Sadly, my dad was unwittingly entering an era that was, at that point, totally unprecedented for the franchise. Sure, they won the pennant again in ’45, but not before the Cubs franchise had suffered through their first-ever five-year streak of sub .500 baseball, going al the way back to 1876 (indeed, in the near 70 years that the Cubs had existed prior to 1940, they only had suffered through 14 sub-.500 seasons total, and never more than three consecutive). Besides, the pennant they did win in ’45 hardy signified any sort of a dynasty anyway. At 12 years old, though, my dad couldn’t have appreciated the fact that this patchwork pennant winner mostly represented the fact that their 4F’s were simply, in the words of the great Mike Royko “less enfeebeled” than the 4-F’s of all of the other NL teams, whose better players were off to war. In any event, as everyone knows, the 1945 Cubs definitively slammed shut a nearly-uninterrupted 70-year string of pennant contention and marked the commencement of one of the darkest ages in professional sports.

The loyalty stuck with my dad, though, as should be expected. As a young man in the 1950’s, he would while away many afternoons at Wrigley, watching one collection of misfits after another fumble, overthrow, and swing and miss at baseballs year after year. In the entire decade of the 50’s, the Cubs enjoyed one—ONE--.500 season, and even that was right at .500—in 1952, when they went 77-77.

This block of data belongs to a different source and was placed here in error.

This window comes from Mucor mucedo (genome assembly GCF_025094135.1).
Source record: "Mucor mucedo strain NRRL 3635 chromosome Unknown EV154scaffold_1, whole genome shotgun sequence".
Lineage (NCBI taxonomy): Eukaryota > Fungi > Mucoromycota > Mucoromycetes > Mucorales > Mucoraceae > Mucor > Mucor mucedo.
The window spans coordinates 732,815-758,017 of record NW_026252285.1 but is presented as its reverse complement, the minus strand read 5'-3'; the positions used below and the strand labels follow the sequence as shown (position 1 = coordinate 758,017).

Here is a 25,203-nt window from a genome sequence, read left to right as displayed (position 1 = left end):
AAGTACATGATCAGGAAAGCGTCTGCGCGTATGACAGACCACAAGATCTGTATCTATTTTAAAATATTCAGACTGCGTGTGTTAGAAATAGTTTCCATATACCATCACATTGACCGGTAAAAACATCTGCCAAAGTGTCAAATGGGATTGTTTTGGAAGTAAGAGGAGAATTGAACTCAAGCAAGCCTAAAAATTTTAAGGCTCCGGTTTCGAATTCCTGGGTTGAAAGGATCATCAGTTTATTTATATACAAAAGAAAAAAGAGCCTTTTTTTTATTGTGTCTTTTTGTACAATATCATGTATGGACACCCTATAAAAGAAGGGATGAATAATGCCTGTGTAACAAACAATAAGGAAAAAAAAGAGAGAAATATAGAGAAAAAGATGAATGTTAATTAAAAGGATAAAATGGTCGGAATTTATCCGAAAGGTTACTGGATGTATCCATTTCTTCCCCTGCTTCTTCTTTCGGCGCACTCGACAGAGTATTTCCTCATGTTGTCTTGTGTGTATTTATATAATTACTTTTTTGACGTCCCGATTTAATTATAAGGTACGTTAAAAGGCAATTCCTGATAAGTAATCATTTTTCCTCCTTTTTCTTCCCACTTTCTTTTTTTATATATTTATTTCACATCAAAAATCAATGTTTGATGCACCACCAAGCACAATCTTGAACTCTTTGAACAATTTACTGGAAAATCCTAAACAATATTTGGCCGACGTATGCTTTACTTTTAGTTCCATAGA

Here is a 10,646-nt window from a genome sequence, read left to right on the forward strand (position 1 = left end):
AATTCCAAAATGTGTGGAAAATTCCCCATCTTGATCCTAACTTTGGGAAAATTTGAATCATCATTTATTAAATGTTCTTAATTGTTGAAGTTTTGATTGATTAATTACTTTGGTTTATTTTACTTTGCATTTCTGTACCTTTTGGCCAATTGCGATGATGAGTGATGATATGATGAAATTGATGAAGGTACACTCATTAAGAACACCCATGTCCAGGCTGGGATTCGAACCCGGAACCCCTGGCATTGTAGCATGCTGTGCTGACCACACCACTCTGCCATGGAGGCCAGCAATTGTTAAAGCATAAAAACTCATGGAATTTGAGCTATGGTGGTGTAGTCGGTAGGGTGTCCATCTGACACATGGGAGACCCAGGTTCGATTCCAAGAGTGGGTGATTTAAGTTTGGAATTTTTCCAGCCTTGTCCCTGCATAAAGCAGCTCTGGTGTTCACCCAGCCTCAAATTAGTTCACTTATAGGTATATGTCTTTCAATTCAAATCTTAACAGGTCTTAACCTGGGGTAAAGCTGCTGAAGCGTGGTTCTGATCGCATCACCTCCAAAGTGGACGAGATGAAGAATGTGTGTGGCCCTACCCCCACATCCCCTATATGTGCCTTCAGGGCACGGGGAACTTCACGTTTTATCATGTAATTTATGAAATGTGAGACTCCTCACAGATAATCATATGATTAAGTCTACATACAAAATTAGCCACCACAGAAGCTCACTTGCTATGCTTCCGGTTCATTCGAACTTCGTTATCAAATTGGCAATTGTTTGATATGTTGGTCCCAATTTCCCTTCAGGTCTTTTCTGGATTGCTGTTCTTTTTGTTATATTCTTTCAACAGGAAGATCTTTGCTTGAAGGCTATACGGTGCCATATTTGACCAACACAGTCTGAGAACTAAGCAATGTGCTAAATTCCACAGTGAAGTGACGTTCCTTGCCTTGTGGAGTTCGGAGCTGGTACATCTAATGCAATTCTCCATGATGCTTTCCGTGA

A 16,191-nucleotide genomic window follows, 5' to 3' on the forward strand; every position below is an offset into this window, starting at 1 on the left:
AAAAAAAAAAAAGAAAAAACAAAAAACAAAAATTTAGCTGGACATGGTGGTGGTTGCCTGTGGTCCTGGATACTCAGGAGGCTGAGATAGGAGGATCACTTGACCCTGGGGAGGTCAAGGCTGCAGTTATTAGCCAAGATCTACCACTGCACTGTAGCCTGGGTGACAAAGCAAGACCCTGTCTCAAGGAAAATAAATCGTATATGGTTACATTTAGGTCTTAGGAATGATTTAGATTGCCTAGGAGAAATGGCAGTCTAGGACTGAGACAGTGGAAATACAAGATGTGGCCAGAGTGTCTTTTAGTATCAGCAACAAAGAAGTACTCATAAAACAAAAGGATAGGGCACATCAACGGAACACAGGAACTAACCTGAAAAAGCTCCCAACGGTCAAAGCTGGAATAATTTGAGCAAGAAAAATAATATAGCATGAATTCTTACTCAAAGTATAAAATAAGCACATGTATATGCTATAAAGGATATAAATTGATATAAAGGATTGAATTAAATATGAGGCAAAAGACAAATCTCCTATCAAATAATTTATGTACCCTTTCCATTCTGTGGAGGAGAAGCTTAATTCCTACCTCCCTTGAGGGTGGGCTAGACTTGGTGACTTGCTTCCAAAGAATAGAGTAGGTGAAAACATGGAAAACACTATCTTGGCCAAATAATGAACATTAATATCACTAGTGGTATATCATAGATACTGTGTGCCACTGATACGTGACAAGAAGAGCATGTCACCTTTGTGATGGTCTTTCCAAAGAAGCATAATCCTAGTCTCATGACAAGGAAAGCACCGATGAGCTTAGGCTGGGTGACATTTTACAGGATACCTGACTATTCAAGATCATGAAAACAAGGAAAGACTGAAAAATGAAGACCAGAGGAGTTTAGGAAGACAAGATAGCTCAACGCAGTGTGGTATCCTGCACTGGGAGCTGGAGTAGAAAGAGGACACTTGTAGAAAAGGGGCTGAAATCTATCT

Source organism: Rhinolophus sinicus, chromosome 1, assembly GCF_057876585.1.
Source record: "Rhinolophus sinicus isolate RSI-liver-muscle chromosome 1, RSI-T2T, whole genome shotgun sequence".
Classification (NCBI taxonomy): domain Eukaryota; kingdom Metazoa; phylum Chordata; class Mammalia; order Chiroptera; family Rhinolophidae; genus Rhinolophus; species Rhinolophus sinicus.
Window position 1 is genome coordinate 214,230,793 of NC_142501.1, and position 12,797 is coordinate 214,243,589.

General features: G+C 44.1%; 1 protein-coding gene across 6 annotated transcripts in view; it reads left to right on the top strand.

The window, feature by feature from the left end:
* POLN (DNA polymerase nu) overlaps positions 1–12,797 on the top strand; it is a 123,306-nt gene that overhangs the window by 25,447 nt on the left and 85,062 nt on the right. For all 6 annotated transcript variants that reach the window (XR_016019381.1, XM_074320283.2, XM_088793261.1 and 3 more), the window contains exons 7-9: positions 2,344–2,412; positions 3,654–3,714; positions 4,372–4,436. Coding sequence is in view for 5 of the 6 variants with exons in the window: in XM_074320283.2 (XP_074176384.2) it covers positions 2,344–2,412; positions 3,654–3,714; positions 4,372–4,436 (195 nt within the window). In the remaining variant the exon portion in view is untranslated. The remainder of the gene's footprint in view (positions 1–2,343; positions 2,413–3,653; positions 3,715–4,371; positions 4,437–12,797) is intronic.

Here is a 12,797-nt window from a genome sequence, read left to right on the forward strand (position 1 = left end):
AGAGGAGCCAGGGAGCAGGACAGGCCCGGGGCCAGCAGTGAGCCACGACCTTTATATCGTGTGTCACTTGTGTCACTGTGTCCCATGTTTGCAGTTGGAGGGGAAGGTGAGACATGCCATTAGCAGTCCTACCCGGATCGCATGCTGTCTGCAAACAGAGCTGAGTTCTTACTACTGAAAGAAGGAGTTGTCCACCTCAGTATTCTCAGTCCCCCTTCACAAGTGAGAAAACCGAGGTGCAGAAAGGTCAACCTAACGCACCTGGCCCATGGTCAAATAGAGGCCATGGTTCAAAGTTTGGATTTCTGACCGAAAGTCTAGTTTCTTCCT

Amazingly, it got worse in the early 1960’s when oddball owner PK Wrigley implemented his bewilderingly inept “College of Coaches” In 1962 the Cubs would suffer through their first-ever 100 loss season. They repeated the feat 4 years.

All of this classic ineptitude was not enough to turn my dad off the Cubs—the seed had been planted and the thought of simply turning his attention to the perennially-contending White Sox across town never would have occurred to my dad (indeed, another one of my inherited traits is that while, I generally root against New York teams in all sports, the Yankees never bothered me. Hearing stories from my old man about Mantle, Maris, Ford and crew strutting into a town and taking 4 of 4 or 4 of 5 from the annoyingly successful White Sox, knocking them down a peg and giving my dad a brief ray of happiness during a time when the Cubs were in a positively medieval era makes me happy). My older brothers, born roughly a decade ahead of me in the early 60’s, were raised Cub fans and in theirearliest years, the Cubs had briefly—and disappointingly as it turned out—gotten good again. But the Durocher-Era Cubs—who still never won anything—soon faded back into the 1950’s-like malaise to round out the 1970’s.

And this is where I come in. I was aware of the Cubs by about 1977, but my 5-year old brain was yet unable to hold any real interest in them. I’m pretty sure it was in 1977 when I was taken to my first game. My first visual recollection starts with my dad turning off Chuck Woolery on “Wheel Fortune” while Chuck was in the midst of giving some lady the go ahead to purchase the porcelain Dalmatian (ahh, Chuck Woolery and people buying obnoxious shit instead of just getting a check. My how “Wheel of Fortune” has changed), and off we went—six of us--to the Cubs game. The recollection for me is boiled down to a sort of vague snapshot—a sunny view from the bleachers, 400 feet from the action, which is where my dad would always take us if there were more than 1 kid going with, as the bleachers were a much cheaper ticket back then.